The Status of service delivery in Commercial Health and fitness Clubs in Uganda
Soita, Wanzalla Paschal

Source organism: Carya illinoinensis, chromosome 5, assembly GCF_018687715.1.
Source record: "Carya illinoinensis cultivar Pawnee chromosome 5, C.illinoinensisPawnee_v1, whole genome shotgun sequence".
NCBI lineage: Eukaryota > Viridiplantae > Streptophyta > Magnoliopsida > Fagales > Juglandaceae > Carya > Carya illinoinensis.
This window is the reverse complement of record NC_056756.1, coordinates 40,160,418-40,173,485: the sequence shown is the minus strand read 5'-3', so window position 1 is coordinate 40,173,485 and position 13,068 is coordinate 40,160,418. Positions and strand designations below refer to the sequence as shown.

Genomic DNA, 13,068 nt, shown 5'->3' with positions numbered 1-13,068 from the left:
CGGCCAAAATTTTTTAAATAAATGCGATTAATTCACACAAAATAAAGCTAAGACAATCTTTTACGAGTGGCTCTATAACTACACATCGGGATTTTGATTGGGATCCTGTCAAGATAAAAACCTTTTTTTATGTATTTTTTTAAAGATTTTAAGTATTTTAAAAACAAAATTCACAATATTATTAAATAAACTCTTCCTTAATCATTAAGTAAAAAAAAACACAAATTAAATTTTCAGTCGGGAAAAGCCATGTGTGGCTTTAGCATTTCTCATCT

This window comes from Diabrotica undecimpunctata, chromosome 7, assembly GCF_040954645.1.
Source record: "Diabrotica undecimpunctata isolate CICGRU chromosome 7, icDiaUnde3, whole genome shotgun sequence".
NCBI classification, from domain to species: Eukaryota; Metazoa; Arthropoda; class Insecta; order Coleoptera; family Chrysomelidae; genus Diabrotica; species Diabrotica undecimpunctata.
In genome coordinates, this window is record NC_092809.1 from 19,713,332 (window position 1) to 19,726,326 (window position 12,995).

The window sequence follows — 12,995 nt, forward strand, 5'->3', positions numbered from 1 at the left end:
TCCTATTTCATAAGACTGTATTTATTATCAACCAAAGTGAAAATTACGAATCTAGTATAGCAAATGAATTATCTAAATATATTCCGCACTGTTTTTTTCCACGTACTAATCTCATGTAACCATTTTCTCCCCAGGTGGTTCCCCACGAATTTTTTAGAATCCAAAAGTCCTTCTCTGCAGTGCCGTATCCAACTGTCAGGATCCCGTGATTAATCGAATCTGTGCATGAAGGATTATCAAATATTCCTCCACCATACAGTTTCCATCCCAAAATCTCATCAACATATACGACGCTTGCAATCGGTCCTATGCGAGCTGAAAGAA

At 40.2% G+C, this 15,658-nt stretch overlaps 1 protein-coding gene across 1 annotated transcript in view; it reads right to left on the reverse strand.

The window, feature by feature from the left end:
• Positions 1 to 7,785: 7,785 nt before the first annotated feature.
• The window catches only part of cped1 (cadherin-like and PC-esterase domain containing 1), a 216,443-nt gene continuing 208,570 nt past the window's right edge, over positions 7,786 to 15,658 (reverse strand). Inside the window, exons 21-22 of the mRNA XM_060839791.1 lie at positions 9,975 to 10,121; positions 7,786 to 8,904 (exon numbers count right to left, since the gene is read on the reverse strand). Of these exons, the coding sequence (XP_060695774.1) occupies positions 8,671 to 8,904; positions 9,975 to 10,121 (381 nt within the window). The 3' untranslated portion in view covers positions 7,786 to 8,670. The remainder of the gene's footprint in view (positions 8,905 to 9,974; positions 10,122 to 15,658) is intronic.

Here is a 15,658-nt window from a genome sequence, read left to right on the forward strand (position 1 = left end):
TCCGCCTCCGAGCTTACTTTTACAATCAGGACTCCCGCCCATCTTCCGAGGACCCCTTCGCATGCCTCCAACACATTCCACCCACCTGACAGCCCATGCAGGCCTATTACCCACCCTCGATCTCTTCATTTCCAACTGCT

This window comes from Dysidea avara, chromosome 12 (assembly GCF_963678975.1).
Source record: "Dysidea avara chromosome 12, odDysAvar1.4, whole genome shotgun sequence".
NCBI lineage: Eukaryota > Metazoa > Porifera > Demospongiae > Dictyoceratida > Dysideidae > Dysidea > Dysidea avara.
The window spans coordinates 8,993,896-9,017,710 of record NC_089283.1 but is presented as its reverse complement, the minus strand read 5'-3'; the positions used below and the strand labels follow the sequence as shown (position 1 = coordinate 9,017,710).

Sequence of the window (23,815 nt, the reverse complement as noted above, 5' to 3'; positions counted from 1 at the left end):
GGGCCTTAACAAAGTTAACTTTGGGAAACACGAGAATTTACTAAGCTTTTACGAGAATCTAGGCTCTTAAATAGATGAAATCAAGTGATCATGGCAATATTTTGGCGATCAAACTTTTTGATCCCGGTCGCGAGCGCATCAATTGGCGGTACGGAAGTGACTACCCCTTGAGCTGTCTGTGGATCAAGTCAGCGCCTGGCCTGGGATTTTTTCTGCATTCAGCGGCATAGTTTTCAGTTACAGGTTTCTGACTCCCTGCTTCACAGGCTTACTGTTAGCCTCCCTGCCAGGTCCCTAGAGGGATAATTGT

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Many service providers have emerged on the Ugandan market offering health and fitness services. This necessitated a study to establish the service delivery status in the sector. Secondly, in absence of national practitioners standards, some benchmarks are proposed, from which assessment of service quality in Uganda could be based. Using the modified 20 item SERVQUAL questionnaire, data was collected from a purposively selected sample of 486 customers; an additional 116 service consumers were interviewed while a separate questionnaire elicited data from 62 prop iders; in total 644 respondents participated, covering 58 purposively selected health-and-fitness centres countrywide. The study targeted clients to gymnasia, aerobics clubs, aqua-based activities and specific sports (squash, tennis and martial arts) where vulnerability is high. Both descriptive and inferential statistics were used in data analysis. The measures of service quality v ere captured along the five dimensions: tangibles, responsiveness, empathy, reliability and assurance. The overall gap score mean of -1.731 implied that ser\ ice quality was below customers' expectations; the dimension with the smallest gap score was Assurance (-1.65), the largest was the Tangibles (-1.87). Reliability (-1.71), Empathy (-1.69) and Responsiveness (-1.66) equally scored below expectation. The independent samples t-test revealed that there are statistically significant differences between customers' expectations and perceptions means (all exhibited high t-values and p= 0.000). This suggests that customers clearly distinguished between service dimensions. The ANOVA at p < 0.05 indicated that there are statistically significant differences in service desires according to demographic characteristics - gender, education, and motivation. Major findings were that: the most influential predictor for customer satisfaction is Reliability ((3=0.799, p=0.000). Whereas Reliability (R=0.725, p=0.000), Assurance ((3=0.603, p= 0.001) and Tangibility (R=0.332, p=0.004) were found to be very effectual in behavioural intentions. Secondly, there are policy challenges that exist and may not allow the future success of the industry if not addressed; such as lack of a jingle authority for standardization, certification of the fitness professionals and regulations to save it from abuse. Customer perceptions are best addressed only if technical/highly skilled and relational competencies of providers are factored in at service points. The conclusion is that the current model in most clubs falls short of international operational standards. The study therefore recommends that the MOSS and MOH must promptly ;.J in a joint effort with federations, academia, and the leading international certifying organizations to directly oversee and/or set standards of practice so as to meet required quality levels and requirements of the fitness industry for grow, i and development.